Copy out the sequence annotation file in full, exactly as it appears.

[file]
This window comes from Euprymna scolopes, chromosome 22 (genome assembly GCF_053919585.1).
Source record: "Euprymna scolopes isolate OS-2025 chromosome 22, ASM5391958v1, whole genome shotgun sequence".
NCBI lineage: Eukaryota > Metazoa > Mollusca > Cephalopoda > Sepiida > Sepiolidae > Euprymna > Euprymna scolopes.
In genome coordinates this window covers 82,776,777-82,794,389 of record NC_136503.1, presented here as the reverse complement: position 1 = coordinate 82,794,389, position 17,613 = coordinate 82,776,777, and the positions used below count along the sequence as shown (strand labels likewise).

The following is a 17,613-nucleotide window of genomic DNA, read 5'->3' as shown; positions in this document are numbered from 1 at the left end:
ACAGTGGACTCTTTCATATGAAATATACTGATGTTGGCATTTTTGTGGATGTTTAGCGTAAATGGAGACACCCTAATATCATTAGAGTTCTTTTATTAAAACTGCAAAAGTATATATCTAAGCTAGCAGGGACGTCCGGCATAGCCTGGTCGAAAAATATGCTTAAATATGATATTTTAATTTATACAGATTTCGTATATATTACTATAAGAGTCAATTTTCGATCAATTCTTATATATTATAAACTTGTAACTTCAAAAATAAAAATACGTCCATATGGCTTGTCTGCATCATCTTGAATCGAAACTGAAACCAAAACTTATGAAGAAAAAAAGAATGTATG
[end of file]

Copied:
This window comes from Euprymna scolopes, chromosome 22 (genome assembly GCF_053919585.1).
Source record: "Euprymna scolopes isolate OS-2025 chromosome 22, ASM5391958v1, whole genome shotgun sequence".
NCBI lineage: Eukaryota > Metazoa > Mollusca > Cephalopoda > Sepiida > Sepiolidae > Euprymna > Euprymna scolopes.
In genome coordinates this window covers 82,776,777-82,794,389 of record NC_136503.1, presented here as the reverse complement: position 1 = coordinate 82,794,389, position 17,613 = coordinate 82,776,777, and the positions used below count along the sequence as shown (strand labels likewise).

The following is a 17,613-nucleotide window of genomic DNA, read 5'->3' as shown; positions in this document are numbered from 1 at the left end:
ACAGTGGACTCTTTCATATGAAATATACTGATGTTGGCATTTTTGTGGATGTTTAGCGTAAATGGAGACACCCTAATATCATTAGAGTTCTTTTATTAAAACTGCAAAAGTATATATCTAAGCTAGCAGGGACGTCCGGCATAGCCTGGTCGAAAAATATGCTTAAATATGATATTTTAATTTATACAGATTTCGTATATATTACTATAAGAGTCAATTTTCGATCAATTCTTATATATTATAAACTTGTAACTTCAAAAATAAAAATACGTCCATATGGCTTGTCTGCATCATCTTGAATCGAAACTGAAACCAAAACTTATGAAGAAAAAAAGAATGTATG